If you don’t have the right training, your opponent has an advantage. If you don’t have close-distance grappling techniques in your martial art, you might learn Aikido, Jiujitsu, Judo or wrestling to make up the difference. However, be aware that wrestling differs from Aikido or Judo. Wrestling is geared more toward force against force, meaning the bigger person as an advantage. If you learn Judo, Jiujitsu, or Aikido, using it as a soft, relaxed martial art, you should handle someone larger than yourself.

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GM Seminars 2016 White Dragon Martial Arts

Join White Dragon on October 8-9, 2016 for our annual seminar series with World Reknown Choy Li Fut Kung Fu and Yang Style Tai Chi Master Doc Fai Wong. This opportunity comes only once a year so reserve your spot today!

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patina:  noun |pa·ti·na |\pə-ˈtē-nə : a surface appearance of something grown beautiful, especially with use or age.

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Grandmaster doc fai wong seminars

Join us Saturday & Sunday, October 11 & 12 , 2014 for our annual seminars with Grandmaster Doc Fai Wong. This year Grandmaster will be teaching two Choy Li Fut Kung Fu hand forms, the Gung Ji Pattern Fist and the Supreme Ultimate Fist. He will also be teaching the rare Choy Li fut Twin Butterfly Knives. The final topic will be the Tai Chi Staff Form. 

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Our Mission & Values...

At White Dragon Martial Arts, our mission is to be the best in the world at improving the lives of our students through the practice of martial arts. We accomplish this mission through our unique training method and by instilling core values. By teaching important values like discipline, humility, positive attitude, and respect for self and others our students learn that martial arts is a complete way life, not just a system of self-defense. The White Dragon method focuses on building a stronger mind along with a stronger body in the hope of producing confident and well rounded individuals, capable of reaching excellence in all areas of life.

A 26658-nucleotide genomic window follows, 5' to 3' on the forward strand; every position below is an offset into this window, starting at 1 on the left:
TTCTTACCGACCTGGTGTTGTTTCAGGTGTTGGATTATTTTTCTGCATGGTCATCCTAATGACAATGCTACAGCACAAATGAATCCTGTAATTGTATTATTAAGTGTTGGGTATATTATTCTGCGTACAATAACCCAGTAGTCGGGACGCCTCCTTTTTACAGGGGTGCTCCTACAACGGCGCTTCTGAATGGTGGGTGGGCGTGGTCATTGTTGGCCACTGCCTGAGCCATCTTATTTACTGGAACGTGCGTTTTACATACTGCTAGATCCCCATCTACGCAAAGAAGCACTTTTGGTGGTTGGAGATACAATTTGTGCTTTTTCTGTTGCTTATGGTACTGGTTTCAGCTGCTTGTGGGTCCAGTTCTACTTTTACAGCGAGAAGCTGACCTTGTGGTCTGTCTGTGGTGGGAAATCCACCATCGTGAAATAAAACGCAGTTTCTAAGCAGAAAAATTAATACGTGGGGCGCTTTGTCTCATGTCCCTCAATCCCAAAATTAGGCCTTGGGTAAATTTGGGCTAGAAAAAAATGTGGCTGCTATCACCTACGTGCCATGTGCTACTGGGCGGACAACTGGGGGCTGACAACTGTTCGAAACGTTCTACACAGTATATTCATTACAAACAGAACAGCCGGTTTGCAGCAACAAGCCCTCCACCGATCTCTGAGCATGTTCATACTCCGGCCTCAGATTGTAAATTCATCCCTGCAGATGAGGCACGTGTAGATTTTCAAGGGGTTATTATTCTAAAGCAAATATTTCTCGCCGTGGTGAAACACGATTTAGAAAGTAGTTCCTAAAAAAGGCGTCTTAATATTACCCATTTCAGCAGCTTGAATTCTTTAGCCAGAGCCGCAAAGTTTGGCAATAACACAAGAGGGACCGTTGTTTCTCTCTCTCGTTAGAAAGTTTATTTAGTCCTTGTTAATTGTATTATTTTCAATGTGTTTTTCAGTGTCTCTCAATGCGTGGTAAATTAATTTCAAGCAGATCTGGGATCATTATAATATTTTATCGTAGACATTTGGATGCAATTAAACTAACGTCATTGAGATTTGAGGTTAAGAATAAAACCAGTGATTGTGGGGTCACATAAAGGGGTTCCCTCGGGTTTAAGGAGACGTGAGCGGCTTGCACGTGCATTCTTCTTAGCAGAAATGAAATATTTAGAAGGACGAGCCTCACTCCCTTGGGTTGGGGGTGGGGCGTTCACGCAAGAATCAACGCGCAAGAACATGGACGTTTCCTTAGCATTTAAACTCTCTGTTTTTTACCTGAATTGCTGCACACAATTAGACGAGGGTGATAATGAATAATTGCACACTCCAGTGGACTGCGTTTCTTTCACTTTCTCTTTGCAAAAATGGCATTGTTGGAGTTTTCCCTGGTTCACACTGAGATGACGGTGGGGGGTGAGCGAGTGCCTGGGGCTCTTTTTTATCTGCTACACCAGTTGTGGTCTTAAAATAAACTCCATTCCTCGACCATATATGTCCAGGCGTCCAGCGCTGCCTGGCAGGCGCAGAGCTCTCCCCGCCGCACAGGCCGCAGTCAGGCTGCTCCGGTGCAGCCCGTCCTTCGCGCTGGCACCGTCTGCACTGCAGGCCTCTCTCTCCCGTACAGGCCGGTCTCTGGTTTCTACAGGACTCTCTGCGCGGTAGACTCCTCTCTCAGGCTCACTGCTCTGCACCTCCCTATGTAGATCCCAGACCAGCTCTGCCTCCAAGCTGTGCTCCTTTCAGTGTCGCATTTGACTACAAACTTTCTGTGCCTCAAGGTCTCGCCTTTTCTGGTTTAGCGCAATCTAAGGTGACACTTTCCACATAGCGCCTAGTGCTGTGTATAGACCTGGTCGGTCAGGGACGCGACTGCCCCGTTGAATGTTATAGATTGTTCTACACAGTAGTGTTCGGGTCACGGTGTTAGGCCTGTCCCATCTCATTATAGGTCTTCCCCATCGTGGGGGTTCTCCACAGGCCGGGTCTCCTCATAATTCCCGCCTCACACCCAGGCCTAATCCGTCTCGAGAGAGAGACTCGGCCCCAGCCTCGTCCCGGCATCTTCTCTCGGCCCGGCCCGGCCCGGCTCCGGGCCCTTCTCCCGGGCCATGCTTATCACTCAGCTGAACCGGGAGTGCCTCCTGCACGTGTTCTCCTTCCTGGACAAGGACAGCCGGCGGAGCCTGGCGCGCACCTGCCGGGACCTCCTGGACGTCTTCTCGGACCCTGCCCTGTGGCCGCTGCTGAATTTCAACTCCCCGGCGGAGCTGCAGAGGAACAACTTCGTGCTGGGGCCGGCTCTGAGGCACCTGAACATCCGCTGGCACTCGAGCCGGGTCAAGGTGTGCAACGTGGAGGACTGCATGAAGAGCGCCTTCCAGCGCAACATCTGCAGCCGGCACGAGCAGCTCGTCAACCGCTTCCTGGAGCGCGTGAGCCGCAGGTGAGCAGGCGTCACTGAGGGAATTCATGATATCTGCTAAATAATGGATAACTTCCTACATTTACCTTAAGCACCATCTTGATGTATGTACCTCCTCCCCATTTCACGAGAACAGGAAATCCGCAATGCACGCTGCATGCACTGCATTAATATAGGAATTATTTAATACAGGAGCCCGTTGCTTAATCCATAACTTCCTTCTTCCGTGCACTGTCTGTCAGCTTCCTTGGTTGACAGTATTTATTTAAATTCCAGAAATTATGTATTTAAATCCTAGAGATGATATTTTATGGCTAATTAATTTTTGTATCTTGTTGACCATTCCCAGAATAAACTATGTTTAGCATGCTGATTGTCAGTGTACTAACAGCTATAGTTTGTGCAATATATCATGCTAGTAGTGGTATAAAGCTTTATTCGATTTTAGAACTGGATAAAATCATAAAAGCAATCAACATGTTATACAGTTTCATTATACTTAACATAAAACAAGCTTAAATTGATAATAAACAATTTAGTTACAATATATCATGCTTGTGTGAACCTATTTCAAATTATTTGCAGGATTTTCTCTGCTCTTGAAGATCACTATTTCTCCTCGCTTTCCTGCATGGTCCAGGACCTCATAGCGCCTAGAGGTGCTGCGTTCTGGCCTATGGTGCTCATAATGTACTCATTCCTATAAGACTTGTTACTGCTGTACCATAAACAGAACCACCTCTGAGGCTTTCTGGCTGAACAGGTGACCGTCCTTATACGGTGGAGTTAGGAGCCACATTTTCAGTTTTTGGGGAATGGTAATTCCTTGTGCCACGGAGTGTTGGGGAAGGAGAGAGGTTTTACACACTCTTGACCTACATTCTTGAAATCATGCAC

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White Dragon pairs every student with their own individual instructor to provide the most complete personal and group training available anywhere. Our unique combination of Kung Fu, Tai Chi, Kickboxing & MMA creates the most effective, well-rounded training experience which will help you get fit, teach you how to defend yourself, and improve your life in ways you didn’t know were possible. We’re dedicated to providing you with the highest quality martial arts instruction through a positive, values-based environment along with the most availability and flexibility to accommodate your schedule. Our vision is to help you build physical fitness and develop total self-confidence through studying martial arts so that you can excel in all aspects of life.